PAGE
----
• Service: acts as a top-level container for managing the set of Routes and Configurations which implement a network service.

Istio provides several features:

  • Load balancing (Layer 7).
  • Fine-grained control of traffic behavior with routing rules, retries, failovers, and fault injection.
  • Configurable policy layer supporting access controls, rate limits and quotas.
  • Automatic metrics, logs, and traces for all traffic.
  • Secure service-to-service communication.

Google Cloud Run Managed does not expose/emulate all Knative features. Google Cloud Run is a manged service whose goal is to simplify management and deployments of containers.

Google Cloud SDK CLI

The Google Cloud SDK CLI provides a wealth of features for interfacing with Cloud Run. Review the CLI documentation. The CLI groups Cloud Run commands into several major areas:

  • Configurations
  • Deployments
  • Domain-mappings
  • Revisions
  • Routes
  • Services


A Configuration describes the desired latest Revision state, and creates and tracks the status of Revisions as the desired state is updated. A configuration will reference a container image and associated execution metadata needed by the Revision. On updates to a Configuration’s spec, a new Revision will be created; the Configuration’s controller will track the status of created Revisions and makes the most recently created and most recently ready Revisions available in the status section.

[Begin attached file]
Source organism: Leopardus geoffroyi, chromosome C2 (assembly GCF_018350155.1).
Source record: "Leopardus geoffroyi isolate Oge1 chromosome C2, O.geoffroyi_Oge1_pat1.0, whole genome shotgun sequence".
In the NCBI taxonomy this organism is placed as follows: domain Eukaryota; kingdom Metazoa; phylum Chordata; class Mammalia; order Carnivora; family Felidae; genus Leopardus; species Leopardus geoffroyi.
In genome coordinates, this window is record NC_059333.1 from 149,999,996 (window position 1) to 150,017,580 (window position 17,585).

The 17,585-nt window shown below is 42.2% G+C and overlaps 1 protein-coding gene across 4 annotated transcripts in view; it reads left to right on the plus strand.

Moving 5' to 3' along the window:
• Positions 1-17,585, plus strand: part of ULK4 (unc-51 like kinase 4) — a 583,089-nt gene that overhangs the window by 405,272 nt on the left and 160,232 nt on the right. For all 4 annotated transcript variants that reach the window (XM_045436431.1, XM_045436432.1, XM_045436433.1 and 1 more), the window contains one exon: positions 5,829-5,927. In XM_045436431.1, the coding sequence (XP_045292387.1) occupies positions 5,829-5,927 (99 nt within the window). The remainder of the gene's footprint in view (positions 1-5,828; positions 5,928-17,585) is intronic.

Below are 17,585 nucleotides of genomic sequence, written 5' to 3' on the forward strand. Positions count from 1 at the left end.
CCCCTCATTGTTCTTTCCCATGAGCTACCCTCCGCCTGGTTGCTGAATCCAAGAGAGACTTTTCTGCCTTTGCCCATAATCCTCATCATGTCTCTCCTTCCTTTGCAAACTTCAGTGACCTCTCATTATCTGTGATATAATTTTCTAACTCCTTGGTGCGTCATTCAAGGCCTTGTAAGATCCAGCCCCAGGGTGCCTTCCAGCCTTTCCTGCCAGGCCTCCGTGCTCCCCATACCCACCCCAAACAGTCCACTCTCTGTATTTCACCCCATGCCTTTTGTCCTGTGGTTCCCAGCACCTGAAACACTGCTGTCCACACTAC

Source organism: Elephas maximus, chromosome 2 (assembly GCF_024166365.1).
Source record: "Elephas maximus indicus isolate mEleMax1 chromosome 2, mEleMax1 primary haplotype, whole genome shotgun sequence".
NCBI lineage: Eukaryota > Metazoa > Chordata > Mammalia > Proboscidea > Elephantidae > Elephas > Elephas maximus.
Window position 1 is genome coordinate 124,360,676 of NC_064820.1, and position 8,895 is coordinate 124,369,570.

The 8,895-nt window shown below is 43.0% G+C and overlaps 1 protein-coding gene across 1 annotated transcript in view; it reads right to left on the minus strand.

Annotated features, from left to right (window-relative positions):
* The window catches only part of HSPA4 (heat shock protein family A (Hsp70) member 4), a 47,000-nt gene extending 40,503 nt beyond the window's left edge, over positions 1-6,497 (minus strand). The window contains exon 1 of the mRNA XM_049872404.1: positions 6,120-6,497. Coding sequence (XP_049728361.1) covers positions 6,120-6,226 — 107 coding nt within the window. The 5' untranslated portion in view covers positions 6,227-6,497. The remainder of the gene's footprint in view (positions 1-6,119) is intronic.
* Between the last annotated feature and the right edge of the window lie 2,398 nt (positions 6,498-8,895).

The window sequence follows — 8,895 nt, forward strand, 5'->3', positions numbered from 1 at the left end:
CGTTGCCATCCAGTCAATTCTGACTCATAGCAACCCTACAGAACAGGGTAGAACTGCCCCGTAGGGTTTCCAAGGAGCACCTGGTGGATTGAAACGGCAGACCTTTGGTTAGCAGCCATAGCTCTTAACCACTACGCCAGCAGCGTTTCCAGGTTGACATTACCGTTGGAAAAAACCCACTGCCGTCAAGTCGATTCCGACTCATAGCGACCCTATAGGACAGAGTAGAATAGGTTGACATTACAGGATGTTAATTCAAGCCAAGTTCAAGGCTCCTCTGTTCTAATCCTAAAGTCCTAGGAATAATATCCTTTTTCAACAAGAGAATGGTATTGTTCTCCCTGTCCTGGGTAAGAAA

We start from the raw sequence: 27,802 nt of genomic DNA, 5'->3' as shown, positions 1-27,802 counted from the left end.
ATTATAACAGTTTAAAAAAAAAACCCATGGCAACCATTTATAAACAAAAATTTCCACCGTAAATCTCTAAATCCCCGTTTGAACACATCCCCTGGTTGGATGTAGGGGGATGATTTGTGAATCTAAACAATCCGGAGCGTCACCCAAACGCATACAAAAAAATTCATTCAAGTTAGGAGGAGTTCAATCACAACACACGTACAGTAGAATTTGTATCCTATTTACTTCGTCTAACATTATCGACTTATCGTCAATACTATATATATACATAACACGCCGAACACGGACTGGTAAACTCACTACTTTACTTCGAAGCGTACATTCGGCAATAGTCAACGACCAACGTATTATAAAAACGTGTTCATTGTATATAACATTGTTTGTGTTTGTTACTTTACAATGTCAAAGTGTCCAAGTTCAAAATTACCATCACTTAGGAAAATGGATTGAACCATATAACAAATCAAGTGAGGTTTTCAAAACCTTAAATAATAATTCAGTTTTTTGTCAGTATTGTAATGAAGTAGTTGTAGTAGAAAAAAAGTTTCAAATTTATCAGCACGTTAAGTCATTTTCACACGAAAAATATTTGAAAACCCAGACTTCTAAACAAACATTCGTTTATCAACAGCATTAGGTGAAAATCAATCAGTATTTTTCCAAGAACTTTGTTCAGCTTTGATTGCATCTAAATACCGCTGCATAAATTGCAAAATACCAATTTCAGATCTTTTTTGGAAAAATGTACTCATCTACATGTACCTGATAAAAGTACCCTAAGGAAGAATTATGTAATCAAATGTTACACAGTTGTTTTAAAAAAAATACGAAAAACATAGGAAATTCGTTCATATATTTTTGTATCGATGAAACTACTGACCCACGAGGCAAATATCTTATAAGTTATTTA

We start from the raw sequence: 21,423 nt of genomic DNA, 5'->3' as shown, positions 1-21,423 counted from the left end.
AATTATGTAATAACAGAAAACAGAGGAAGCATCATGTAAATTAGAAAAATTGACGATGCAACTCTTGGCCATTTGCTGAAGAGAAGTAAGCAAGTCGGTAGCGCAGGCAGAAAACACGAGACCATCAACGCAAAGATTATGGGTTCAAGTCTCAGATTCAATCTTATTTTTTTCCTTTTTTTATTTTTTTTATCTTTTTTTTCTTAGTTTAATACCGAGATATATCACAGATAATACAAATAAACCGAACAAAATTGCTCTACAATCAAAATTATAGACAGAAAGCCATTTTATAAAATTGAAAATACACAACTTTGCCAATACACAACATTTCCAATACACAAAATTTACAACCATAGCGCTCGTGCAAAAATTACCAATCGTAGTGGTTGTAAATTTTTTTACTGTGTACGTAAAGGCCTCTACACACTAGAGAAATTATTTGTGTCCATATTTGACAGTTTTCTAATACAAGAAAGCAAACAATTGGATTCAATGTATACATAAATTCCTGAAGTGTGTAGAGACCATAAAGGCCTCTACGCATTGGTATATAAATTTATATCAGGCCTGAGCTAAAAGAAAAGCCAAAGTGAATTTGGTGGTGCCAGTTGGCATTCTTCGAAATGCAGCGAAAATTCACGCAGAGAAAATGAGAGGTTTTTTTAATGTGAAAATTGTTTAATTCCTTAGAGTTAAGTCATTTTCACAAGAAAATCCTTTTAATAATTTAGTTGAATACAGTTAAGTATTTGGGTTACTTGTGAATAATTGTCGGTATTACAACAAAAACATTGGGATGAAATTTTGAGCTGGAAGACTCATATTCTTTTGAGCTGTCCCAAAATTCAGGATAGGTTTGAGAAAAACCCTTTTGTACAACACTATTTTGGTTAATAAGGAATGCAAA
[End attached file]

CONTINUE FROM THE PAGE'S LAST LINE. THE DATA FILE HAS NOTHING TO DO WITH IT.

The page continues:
Text source: link


The deploy command deploys a container image to Google Cloud Run. This command creates the required service, route, revision, and configuration.


Google Cloud Run provides the ability to map a custom domain name ( to a Cloud Run network endpoint (see Routes) and supports creating custom SSL certificates to provide services over HTTPS.

Note: Google Cloud Run on GKE, only HTTP is available by default.  You can install a wildcard SSL certificate to enable SSL for all services mapped to domains included in the wildcard SSL certificate. For more information, see Enabling HTTPS.

Tip: You can map multiple custom domains to the same Cloud Run service.


Revision is an immutable snapshot of code and configuration. A revision references a container image. Revisions are created by updates to a Configuration.

Revisions that are not addressable via a Route may be garbage collected and all underlying K8s resources will be deleted. Revisions that are addressable via a Route will have resource utilization proportional to the load they are under.

Text source: link